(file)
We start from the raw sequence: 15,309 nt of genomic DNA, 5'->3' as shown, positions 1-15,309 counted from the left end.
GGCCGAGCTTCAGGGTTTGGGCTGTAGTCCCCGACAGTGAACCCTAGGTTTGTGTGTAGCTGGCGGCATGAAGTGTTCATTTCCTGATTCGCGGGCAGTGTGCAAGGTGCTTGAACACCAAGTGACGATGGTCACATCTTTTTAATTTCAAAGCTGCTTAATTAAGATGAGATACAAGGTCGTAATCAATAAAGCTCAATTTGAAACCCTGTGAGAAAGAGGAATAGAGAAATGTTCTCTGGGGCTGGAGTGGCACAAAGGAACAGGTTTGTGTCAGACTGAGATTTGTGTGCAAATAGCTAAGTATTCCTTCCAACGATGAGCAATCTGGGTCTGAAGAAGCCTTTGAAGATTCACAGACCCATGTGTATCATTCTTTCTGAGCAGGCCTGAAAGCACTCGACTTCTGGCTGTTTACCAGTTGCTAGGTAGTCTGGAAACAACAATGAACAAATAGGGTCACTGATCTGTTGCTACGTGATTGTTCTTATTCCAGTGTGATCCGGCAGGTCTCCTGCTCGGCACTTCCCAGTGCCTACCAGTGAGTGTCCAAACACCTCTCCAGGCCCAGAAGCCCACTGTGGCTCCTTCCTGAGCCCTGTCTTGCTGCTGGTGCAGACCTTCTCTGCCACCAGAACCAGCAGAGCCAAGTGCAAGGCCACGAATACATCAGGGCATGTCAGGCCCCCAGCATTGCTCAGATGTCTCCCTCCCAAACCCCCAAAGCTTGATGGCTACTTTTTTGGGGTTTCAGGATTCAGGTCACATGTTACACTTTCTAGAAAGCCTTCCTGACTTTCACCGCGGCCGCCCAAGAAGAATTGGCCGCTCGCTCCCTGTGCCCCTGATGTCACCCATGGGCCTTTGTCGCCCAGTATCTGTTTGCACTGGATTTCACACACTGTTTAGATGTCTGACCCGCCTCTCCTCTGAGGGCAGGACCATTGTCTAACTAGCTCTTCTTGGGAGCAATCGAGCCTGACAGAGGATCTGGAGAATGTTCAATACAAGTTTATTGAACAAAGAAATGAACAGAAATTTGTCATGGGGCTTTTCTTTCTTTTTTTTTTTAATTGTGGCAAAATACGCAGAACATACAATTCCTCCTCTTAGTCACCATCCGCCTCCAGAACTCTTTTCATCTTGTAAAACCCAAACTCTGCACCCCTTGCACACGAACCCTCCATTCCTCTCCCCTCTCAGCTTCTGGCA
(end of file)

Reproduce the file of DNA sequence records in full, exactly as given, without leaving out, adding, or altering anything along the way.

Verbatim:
We start from the raw sequence: 15,309 nt of genomic DNA, 5'->3' as shown, positions 1-15,309 counted from the left end.
GGCCGAGCTTCAGGGTTTGGGCTGTAGTCCCCGACAGTGAACCCTAGGTTTGTGTGTAGCTGGCGGCATGAAGTGTTCATTTCCTGATTCGCGGGCAGTGTGCAAGGTGCTTGAACACCAAGTGACGATGGTCACATCTTTTTAATTTCAAAGCTGCTTAATTAAGATGAGATACAAGGTCGTAATCAATAAAGCTCAATTTGAAACCCTGTGAGAAAGAGGAATAGAGAAATGTTCTCTGGGGCTGGAGTGGCACAAAGGAACAGGTTTGTGTCAGACTGAGATTTGTGTGCAAATAGCTAAGTATTCCTTCCAACGATGAGCAATCTGGGTCTGAAGAAGCCTTTGAAGATTCACAGACCCATGTGTATCATTCTTTCTGAGCAGGCCTGAAAGCACTCGACTTCTGGCTGTTTACCAGTTGCTAGGTAGTCTGGAAACAACAATGAACAAATAGGGTCACTGATCTGTTGCTACGTGATTGTTCTTATTCCAGTGTGATCCGGCAGGTCTCCTGCTCGGCACTTCCCAGTGCCTACCAGTGAGTGTCCAAACACCTCTCCAGGCCCAGAAGCCCACTGTGGCTCCTTCCTGAGCCCTGTCTTGCTGCTGGTGCAGACCTTCTCTGCCACCAGAACCAGCAGAGCCAAGTGCAAGGCCACGAATACATCAGGGCATGTCAGGCCCCCAGCATTGCTCAGATGTCTCCCTCCCAAACCCCCAAAGCTTGATGGCTACTTTTTTGGGGTTTCAGGATTCAGGTCACATGTTACACTTTCTAGAAAGCCTTCCTGACTTTCACCGCGGCCGCCCAAGAAGAATTGGCCGCTCGCTCCCTGTGCCCCTGATGTCACCCATGGGCCTTTGTCGCCCAGTATCTGTTTGCACTGGATTTCACACACTGTTTAGATGTCTGACCCGCCTCTCCTCTGAGGGCAGGACCATTGTCTAACTAGCTCTTCTTGGGAGCAATCGAGCCTGACAGAGGATCTGGAGAATGTTCAATACAAGTTTATTGAACAAAGAAATGAACAGAAATTTGTCATGGGGCTTTTCTTTCTTTTTTTTTTTAATTGTGGCAAAATACGCAGAACATACAATTCCTCCTCTTAGTCACCATCCGCCTCCAGAACTCTTTTCATCTTGTAAAACCCAAACTCTGCACCCCTTGCACACGAACCCTCCATTCCTCTCCCCTCTCAGCTTCTGGCA